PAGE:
Breakenridge: Smith keeps jabbing feds over affordability yet offers nothing here to help

For as much as the premier talks about an affordability crisis, it’s remarkable just how absent it’s been from the government’s agenda

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The spring session of the Alberta legislature wrapped up last week, and much of the focus has been on the many bills rammed through at the 11th hour.

However, this session was also notable for what it did not deliver on, especially the issue Albertans are most concerned about right now. For as much as the premier talks about an affordability crisis, it’s remarkable just how absent it’s been from the government’s agenda.

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The UCP seems far more interested in consolidating power and crafting legislative obstructions that target a federal government whose days are likely numbered. It’s hard to see how any of that offers any positive tangible benefit on anyone’s lives.

That’s not to say Albertans necessarily blame the UCP for the cost-of-living crisis, but it’s clearly a major worry. A survey for CBC by Alberta pollster Janet Brown found that cost of living was most identified as an issue of importance — surpassing health care, housing and the economy as the issue most cited as top of mind for respondents.

It was definitely a major focus in last year’s provincial election. In a statement last week marking the one-year anniversary of that election, the premier made specific mention of “this Canada-wide cost-of-living crisis” and cited her government’s fuel tax holiday and the reindexing of tax brackets.

Of course, those were measures implemented more than a year ago and the gasoline tax has now been fully restored (at a time when other provinces have reduced or paused theirs, and the federal Conservatives are pressing Ottawa for a gas tax summer holiday). The UCP also campaigned on a promise to lower the tax rate from 10 to eight per cent on income under $60,000, relief that would help Albertans at a “time when they needed it most.” That promise has been abandoned.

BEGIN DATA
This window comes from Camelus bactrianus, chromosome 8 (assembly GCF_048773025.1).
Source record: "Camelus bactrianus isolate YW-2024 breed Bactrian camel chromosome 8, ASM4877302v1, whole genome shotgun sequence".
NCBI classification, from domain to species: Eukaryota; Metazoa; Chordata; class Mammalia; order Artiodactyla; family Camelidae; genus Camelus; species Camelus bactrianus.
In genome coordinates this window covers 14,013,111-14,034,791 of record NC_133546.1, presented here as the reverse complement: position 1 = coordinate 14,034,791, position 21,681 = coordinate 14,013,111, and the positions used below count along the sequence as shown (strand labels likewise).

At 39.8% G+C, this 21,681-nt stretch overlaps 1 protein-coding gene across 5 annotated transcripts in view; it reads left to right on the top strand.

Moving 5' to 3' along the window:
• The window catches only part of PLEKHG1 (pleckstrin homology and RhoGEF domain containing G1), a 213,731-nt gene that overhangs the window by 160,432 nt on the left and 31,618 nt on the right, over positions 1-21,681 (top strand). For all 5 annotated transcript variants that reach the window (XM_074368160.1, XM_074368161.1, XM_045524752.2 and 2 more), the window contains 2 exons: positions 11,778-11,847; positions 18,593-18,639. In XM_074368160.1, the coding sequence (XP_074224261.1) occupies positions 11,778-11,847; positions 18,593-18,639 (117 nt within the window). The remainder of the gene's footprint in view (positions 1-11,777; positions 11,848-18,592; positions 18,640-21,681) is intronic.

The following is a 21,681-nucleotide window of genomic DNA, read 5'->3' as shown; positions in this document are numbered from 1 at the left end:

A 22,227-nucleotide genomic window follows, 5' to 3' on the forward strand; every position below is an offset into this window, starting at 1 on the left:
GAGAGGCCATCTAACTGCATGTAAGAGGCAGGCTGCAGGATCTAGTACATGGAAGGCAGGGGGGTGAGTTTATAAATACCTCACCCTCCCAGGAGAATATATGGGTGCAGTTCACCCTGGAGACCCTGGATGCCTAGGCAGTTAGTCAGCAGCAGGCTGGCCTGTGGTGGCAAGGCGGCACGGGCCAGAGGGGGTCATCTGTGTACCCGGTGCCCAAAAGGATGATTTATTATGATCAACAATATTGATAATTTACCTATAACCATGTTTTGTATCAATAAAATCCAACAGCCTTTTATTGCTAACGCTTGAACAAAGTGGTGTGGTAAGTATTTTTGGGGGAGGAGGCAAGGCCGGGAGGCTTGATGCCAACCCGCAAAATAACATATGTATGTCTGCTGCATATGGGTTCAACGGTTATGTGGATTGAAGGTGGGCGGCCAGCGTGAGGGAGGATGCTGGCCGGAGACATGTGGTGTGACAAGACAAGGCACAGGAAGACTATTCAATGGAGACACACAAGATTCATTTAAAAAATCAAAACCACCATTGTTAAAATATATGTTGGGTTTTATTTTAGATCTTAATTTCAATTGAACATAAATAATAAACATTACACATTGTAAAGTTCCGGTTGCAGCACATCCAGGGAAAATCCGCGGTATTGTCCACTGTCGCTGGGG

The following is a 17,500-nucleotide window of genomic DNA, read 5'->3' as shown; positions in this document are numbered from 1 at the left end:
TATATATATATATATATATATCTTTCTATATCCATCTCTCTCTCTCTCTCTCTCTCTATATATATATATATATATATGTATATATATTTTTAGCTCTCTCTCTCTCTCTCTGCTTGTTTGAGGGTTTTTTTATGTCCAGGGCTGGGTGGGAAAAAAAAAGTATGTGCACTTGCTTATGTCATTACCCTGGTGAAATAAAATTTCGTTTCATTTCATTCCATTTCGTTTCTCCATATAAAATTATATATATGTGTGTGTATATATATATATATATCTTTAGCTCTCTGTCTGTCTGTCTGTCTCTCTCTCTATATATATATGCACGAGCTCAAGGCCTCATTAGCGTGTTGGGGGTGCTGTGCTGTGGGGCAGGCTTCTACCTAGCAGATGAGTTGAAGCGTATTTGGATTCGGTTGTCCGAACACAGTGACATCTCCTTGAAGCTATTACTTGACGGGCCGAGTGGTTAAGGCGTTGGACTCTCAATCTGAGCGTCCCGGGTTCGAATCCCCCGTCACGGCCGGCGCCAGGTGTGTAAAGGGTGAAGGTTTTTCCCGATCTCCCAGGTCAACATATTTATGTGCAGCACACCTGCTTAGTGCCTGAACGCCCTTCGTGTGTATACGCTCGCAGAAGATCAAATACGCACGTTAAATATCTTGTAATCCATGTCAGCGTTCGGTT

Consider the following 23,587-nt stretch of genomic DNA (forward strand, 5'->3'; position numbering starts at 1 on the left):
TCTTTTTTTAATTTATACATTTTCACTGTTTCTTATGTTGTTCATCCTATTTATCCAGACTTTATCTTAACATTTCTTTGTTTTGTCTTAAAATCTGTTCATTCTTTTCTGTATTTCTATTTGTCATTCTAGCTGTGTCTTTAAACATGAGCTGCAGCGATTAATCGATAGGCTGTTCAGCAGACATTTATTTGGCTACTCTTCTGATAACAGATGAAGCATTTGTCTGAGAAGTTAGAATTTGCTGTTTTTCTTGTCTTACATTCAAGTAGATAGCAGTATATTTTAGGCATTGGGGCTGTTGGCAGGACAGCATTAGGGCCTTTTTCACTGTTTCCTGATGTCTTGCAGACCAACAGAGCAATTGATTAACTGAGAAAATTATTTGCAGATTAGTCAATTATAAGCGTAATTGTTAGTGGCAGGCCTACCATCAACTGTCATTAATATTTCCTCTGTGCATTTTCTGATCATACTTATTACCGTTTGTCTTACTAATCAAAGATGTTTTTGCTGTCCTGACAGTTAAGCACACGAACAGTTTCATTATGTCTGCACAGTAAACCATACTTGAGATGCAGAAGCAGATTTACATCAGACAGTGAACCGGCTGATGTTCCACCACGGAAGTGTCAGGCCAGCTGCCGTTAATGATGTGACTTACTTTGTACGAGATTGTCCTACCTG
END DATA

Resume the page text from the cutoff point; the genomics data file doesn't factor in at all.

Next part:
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The only affordability measure of any real significance was a bill to reduce Calgary’s local access fee on electricity — but that won’t happen until next year. Last year’s measures and next year’s measures (and whatever year we might see that tax cut) aren’t really useful for folks in the here and now. If the premier believes that the affordability crisis has subsided in 2024 and therefore the focus must turn to other matters, perhaps she should stop referring to an ongoing affordability crisis.

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Brown’s polling shows that the government’s aggressive posturing toward Ottawa remains quite popular among the UCP base, so it shouldn’t come as a surprise that it remains a preoccupation for this premier (and, in fairness, Alberta does have some legitimate beefs with the feds). But this is a political strategy that offers diminishing returns — perhaps none at all by the time the next election rolls around.

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It’s no coincidence that Rachel Notley and the NDP managed to win an election prior to Justin Trudeau taking office, and then lost two straight with him as prime minister. Federal politics were a non-factor here in the 2015 election. However, Trudeau loomed large in the 2019 election and even more so in the 2023 election as his unpopularity continued to mushroom.

However, it’s almost impossible to envision a scenario where he remains in power while Alberta contests an election in the fall of 2027. By then we may have had two years of a Conservative government dismantling much of his agenda and a dramatically different Alberta-Ottawa dynamic.

So the question of “who do you trust to stand up to Ottawa” probably won’t be on the ballot in three years’ time, but “are you better off than you were four years ago” very likely will be. Even as inflation ebbs, the cascading effects of mortgage renewals over the next couple of years could keep the affordability issue at the forefront for some time.

This government would do well to stop ignoring it.

“Afternoons with Rob Breakenridge” airs weekdays from 12:30 to 3 p.m. on QR Calgary (770AM/107.3FM)

[email protected]

X: @RobBreakenridge

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